The UK government gives police more power to stop drone misuse

drone misuse

Drone sightings shut down the famous Gatwick Airport in December 2018, leaving more than 100,000 passengers stranded in London. Three months after this incident, the United Kingdom government has decided to review the drone no-fly zones rule around all international airports in the country.

The United Kingdom government recently expanded the drone no-fly zones from 0.6 miles to 3 miles around all airports. Just three weeks after experiencing the drone sightings at London Gatwick, the same incident occurred at Heathrow Airport. Since that time, all airports have purchased anti-drone devices to help prevent such incidences from happening.

The expanded drone no-fly zone is among the many ways that the United Kingdom government is trying to use to prevent such incidences in future. Currently, it is illegal to fly drones within three miles around major airports and going against this rule can send you to jail for five years.

The reasons for the expansion of the drone no-fly zones

In December last year, several drones were spotted near the Gatwick Airport leading to flight operations being affected for more than one day during the busiest travel period. This disruption affected over one thousand flights and approximately 100,000 passengers. Even with the significant manhunt during that time, police do not have information about the perpetrators. They picked up a couple in the city for questioning, but they were released without any charges.

Also, all flight activities stopped for an hour at Heathrow Airport in January after spotting a drone nearby. Both airports decided to purchase anti-drone systems to help prevent these incidences from occurring again. As a result of these incidences, DJI, the leader in consumer drone space, has upgraded the geofencing capabilities to multiple times what the existing rules and regulations called for. With the expansion of the drone no-fly zones from 0.6 miles to 3 miles, the DJI is also expected to update its current software in the coming few weeks.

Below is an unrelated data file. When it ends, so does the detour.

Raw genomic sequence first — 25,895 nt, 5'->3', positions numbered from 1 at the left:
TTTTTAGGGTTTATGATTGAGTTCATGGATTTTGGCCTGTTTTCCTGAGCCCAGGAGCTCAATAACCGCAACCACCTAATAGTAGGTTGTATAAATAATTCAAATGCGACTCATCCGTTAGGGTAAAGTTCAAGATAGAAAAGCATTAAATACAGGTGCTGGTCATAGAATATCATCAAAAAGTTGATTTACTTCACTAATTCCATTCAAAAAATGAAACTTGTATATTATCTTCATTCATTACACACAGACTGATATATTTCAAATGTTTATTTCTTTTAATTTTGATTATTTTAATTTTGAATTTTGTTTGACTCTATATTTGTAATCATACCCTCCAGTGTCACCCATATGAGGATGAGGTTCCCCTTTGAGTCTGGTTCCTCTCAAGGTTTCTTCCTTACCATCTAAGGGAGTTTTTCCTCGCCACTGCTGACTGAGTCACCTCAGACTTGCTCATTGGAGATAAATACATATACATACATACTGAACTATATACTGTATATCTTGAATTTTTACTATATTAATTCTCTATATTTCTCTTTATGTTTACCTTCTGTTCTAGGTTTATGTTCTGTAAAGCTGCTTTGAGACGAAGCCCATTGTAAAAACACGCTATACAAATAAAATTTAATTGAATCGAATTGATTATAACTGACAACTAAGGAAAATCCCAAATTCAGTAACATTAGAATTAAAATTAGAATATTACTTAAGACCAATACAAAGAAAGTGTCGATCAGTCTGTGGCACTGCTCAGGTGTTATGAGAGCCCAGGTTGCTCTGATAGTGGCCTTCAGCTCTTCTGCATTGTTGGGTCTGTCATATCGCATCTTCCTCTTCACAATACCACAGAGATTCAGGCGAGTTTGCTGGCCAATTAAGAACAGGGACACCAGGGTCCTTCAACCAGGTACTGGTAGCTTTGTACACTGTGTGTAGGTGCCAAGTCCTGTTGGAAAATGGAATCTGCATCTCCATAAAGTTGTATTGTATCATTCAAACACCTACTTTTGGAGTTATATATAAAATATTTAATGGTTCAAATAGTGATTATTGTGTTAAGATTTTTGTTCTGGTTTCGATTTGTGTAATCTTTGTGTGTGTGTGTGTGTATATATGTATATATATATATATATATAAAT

What to expect from the upcoming Drone Bill

Through the upcoming Drone Bill, the United Kingdom government is expected to give police departments more power to deal with drone misuse, which will include the ability to search and stop individuals who are suspected of using these devices maliciously near major airports. If this bill becomes law in the United Kingdom, it will also grant police departments the power to gain access to the data stored on the drones.

The Drone Bill will also allow police to gain access to the respective software to obtain all flight logs while expanding the use of both repel and detection drones around major airports and sensitive areas such as prisons. Individuals who recklessly endanger passengers and flights with their drones will face a five-year prison sentence. Also, individuals planning to fly drones that weigh more than 250 grams will be required to register with the United Kingdom’s aviation authority and take an online safety test and training.

Drone operators from the UK who will fail to register risk being fined more than £1,000. Apart from the Drone Bill, the government is committed to reviewing its approach to encountering malicious use of drones while considering how best it can protect the full range of the vital national infrastructure. This includes evaluating and testing technology to encounter drones.

Drones not all bad

Drones can be used in positive way if used correctly as demonstrated by Norfolk police when Peter Pugh went missing last year and was found up to his armpits in water by a police drone. The police said they would not have been able to find the man so quickly without the use of the drone. Drones are also considerably cheaper to operate than police helicopters.

Drones are set to have many positive uses such as being used for deliveries with the first Food delivery drones already been given permission to fly in China.

Watch this space for further news updates on low flying objects.

About the author

David Evans

David is Editor-in-chief.

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